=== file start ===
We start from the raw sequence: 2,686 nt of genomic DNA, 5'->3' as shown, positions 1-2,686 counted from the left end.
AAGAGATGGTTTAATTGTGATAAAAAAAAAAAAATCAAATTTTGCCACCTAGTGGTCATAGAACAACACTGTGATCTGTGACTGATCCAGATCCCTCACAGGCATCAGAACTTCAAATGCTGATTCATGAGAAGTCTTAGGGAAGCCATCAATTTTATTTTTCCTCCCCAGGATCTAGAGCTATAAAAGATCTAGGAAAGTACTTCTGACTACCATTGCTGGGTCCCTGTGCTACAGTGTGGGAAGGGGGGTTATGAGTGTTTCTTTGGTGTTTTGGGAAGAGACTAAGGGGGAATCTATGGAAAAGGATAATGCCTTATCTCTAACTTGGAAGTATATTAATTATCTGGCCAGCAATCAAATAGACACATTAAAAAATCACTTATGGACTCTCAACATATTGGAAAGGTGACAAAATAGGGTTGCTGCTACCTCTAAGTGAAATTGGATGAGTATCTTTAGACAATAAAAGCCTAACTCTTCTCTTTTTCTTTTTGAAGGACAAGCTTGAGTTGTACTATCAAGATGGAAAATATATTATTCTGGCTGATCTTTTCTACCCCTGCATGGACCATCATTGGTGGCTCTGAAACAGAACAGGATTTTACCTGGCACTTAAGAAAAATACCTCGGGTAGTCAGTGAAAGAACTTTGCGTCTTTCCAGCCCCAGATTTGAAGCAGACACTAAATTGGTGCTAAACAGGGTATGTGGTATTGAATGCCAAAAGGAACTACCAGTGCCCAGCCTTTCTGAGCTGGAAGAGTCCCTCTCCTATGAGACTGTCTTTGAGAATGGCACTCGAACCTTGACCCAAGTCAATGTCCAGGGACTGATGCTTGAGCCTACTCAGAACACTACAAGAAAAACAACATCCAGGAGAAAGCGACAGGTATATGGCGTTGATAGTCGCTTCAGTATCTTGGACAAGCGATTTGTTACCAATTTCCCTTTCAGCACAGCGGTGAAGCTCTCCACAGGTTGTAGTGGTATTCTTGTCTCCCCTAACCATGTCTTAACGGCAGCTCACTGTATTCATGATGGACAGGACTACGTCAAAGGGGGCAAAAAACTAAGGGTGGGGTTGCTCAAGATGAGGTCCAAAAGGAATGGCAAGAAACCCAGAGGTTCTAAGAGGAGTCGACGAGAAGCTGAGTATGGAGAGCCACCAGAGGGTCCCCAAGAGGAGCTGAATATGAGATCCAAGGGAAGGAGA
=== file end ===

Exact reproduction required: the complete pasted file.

We start from the raw sequence: 2,686 nt of genomic DNA, 5'->3' as shown, positions 1-2,686 counted from the left end.
AAGAGATGGTTTAATTGTGATAAAAAAAAAAAAATCAAATTTTGCCACCTAGTGGTCATAGAACAACACTGTGATCTGTGACTGATCCAGATCCCTCACAGGCATCAGAACTTCAAATGCTGATTCATGAGAAGTCTTAGGGAAGCCATCAATTTTATTTTTCCTCCCCAGGATCTAGAGCTATAAAAGATCTAGGAAAGTACTTCTGACTACCATTGCTGGGTCCCTGTGCTACAGTGTGGGAAGGGGGGTTATGAGTGTTTCTTTGGTGTTTTGGGAAGAGACTAAGGGGGAATCTATGGAAAAGGATAATGCCTTATCTCTAACTTGGAAGTATATTAATTATCTGGCCAGCAATCAAATAGACACATTAAAAAATCACTTATGGACTCTCAACATATTGGAAAGGTGACAAAATAGGGTTGCTGCTACCTCTAAGTGAAATTGGATGAGTATCTTTAGACAATAAAAGCCTAACTCTTCTCTTTTTCTTTTTGAAGGACAAGCTTGAGTTGTACTATCAAGATGGAAAATATATTATTCTGGCTGATCTTTTCTACCCCTGCATGGACCATCATTGGTGGCTCTGAAACAGAACAGGATTTTACCTGGCACTTAAGAAAAATACCTCGGGTAGTCAGTGAAAGAACTTTGCGTCTTTCCAGCCCCAGATTTGAAGCAGACACTAAATTGGTGCTAAACAGGGTATGTGGTATTGAATGCCAAAAGGAACTACCAGTGCCCAGCCTTTCTGAGCTGGAAGAGTCCCTCTCCTATGAGACTGTCTTTGAGAATGGCACTCGAACCTTGACCCAAGTCAATGTCCAGGGACTGATGCTTGAGCCTACTCAGAACACTACAAGAAAAACAACATCCAGGAGAAAGCGACAGGTATATGGCGTTGATAGTCGCTTCAGTATCTTGGACAAGCGATTTGTTACCAATTTCCCTTTCAGCACAGCGGTGAAGCTCTCCACAGGTTGTAGTGGTATTCTTGTCTCCCCTAACCATGTCTTAACGGCAGCTCACTGTATTCATGATGGACAGGACTACGTCAAAGGGGGCAAAAAACTAAGGGTGGGGTTGCTCAAGATGAGGTCCAAAAGGAATGGCAAGAAACCCAGAGGTTCTAAGAGGAGTCGACGAGAAGCTGAGTATGGAGAGCCACCAGAGGGTCCCCAAGAGGAGCTGAATATGAGATCCAAGGGAAGGAGA